Chapter no 2

The Rosie Project (Don Tillman, #1)

I had titled my talk “Genetic Precursors to Autism Spectrum Disorders” and sourced some excellent diagrams of DNA structures. I had only been speaking for nine minutes, a little faster than usual to recover time, when Julie interrupted.

“Professor Tillman. Most of us here are not scientists, so you may need to be a little less technical.” is sort of thing is incredibly annoying. People can tell you the supposed characteristics of a Gemini or a Taurus and will spend five days watching a cricket match but cannot find the interest or the time to learn the basics of what they, as humans, are made up of.

I continued with my presentation as I had prepared it. It was too late to change and surely some of the audience were informed enough to understand.

I was right. A hand went up, a male of about twelve.

“You are saying that it is unlikely that there is a single genetic marker, but rather that several genes are implicated and the aggregate expression depends on the specific combination. Armative?”

Exactly! “Plus environmental factors. e situation is analogous to bipolar disorder, which—”

Julie interrupted again. “So, for us nongeniuses, I think Professor Tillman is reminding us that Asperger’s is something you’re born with. It’s nobody’s fault.”

I was horrified by the use of the word fault, with its negative connotations, especially as it was being employed by someone in authority. I abandoned my decision not to deviate from the genetic issues. e matter had doubtless been brewing in my unconscious, and the volume of my voice may have increased as a result.

“Fault! Asperger’s isn’t a fault. It’s a variant. It’s potentially a major advantage. Asperger’s syndrome is associated with organization, focus, innovative thinking, and rational detachment.”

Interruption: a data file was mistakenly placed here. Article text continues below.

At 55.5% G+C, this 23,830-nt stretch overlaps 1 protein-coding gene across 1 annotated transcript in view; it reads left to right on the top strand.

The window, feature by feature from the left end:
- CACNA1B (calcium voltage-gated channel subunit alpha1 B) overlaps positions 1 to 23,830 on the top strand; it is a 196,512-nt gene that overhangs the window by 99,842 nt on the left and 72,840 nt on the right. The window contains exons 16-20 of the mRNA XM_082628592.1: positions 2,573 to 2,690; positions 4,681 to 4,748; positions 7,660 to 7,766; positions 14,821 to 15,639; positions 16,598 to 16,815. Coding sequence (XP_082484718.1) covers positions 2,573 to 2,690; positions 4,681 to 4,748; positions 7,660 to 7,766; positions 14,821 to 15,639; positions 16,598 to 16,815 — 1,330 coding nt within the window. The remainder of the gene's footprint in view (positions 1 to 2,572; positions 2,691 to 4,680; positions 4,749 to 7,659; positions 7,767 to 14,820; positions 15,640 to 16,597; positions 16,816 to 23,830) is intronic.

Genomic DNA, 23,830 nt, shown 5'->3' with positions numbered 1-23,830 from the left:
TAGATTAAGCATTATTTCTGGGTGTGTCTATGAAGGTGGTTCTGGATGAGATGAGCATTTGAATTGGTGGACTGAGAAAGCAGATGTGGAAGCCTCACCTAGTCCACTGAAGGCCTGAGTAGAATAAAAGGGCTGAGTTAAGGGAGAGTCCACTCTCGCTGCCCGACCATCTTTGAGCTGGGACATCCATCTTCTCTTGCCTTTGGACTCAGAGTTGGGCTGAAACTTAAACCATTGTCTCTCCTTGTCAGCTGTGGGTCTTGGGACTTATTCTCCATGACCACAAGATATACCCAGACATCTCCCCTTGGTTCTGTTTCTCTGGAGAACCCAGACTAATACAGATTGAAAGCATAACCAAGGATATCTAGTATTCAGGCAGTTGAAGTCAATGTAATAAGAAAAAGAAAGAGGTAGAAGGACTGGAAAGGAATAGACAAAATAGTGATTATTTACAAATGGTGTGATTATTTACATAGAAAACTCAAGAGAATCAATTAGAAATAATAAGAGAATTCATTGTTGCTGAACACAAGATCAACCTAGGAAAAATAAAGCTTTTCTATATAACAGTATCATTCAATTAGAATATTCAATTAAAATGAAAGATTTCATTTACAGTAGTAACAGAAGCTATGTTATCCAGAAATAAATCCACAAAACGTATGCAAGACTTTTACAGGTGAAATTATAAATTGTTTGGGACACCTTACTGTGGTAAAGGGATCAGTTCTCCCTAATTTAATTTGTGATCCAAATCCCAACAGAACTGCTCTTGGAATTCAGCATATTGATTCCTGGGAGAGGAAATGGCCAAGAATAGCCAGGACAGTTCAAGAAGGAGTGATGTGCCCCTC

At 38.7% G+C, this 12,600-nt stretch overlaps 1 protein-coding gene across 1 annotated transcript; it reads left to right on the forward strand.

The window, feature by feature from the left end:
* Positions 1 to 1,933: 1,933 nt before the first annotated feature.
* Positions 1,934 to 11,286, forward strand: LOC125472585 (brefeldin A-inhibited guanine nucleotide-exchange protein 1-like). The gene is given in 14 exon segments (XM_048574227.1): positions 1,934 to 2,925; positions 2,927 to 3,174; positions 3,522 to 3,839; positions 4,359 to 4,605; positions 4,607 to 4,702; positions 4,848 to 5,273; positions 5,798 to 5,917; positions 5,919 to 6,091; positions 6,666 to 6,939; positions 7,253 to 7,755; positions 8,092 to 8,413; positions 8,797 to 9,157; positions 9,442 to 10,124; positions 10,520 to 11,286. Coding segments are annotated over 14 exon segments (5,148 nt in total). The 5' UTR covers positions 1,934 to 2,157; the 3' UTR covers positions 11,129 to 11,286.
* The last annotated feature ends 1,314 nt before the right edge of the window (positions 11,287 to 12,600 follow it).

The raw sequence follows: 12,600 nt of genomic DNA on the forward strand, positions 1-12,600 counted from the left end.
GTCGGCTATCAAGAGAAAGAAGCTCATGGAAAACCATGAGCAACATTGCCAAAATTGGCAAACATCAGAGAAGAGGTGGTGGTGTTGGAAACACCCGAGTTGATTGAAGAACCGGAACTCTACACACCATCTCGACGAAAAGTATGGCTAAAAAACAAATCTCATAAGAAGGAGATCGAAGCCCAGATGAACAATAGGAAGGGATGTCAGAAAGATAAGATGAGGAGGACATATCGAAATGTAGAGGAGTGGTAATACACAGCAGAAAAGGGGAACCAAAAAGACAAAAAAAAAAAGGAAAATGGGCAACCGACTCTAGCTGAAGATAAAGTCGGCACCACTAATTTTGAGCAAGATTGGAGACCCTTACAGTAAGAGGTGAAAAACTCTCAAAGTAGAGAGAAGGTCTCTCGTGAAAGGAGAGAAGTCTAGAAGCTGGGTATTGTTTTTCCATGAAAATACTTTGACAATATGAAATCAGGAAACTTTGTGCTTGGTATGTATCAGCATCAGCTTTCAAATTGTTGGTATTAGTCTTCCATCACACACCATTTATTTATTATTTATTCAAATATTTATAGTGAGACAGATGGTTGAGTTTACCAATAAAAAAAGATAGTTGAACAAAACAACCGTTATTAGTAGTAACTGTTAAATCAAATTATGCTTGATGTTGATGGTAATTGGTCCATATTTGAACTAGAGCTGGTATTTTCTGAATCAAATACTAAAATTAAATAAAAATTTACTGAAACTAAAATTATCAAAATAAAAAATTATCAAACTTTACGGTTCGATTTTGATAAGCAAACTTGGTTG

A woman at the rear of the room raised her hand. I was focused on the argument now and made a minor social error, which I quickly corrected.

e fat woman—overweight woman—at the back?”

She paused and looked around the room, but then continued, “Rational detachment: is that a euphemism for lack of emotion?”

“Synonym,” I replied. “Emotions can cause major problems.”

I decided it would be helpful to provide an example, drawing on a story in which emotional behavior would have led to disastrous consequences.

“Imagine,” I said, “you’re hiding in a basement. e enemy is searching for you and your friends. Everyone has to keep totally quiet, but your baby is crying.” I did an impression, as Gene would, to make the story more convincing: “Waaaaa.” I paused dramatically. “You have a gun.”

Hands went up everywhere.

Julie jumped to her feet as I continued. “With a silencer. ey’re coming closer. ey’re going to kill you all. What do you do? e baby’s screaming


e kids couldn’t wait to share their answer. One called out, “Shoot the baby,” and soon they were all shouting, “Shoot the baby, shoot the baby.”

e boy who had asked the genetics question called out, “Shoot the enemy,” and then another said, “Ambush them.”

e suggestions were coming rapidly. “Use the baby as bait.”

“How many guns do we have?” “Cover its mouth.”

“How long can it live without air?”

As I had expected, all the ideas came from the Asperger’s “suerers.” e parents made no constructive suggestions; some even tried to suppress their children’s creativity.

I raised my hands. “Time’s up. Excellent work. All the rational solutions came from the aspies. Everyone else was incapacitated by emotion.”

One boy called out, “Aspies rule!” I had noted this abbreviation in the literature, but it appeared to be new to the children. ey seemed to like it and soon were standing on the chairs and then the desks, punching the air and chanting, “Aspies rule!” in chorus. According to my reading, children

with Asperger’s syndrome frequently lack self-confidence in social situations. eir success in problem solving seemed to have provided a temporary cure for this, but again their parents were failing to provide positive feedback, shouting at them and in some cases attempting to pull them down from the desks. Apparently they were more concerned with adherence to social convention than with the progress their children were making.

I felt I had made my point eectively, and Julie did not think we needed to continue with the genetics. e parents appeared to be reflecting on what their children had learned and left without interacting with me further. It was only 7:43 p.m. An excellent outcome.

As I packed up my laptop, Julie burst out laughing. “Oh my God,” she said. “I need a drink.”

I was not sure why she was sharing this information with someone she had known for only forty-six minutes. I planned to consume some alcohol myself when I arrived home but saw no reason to inform Julie.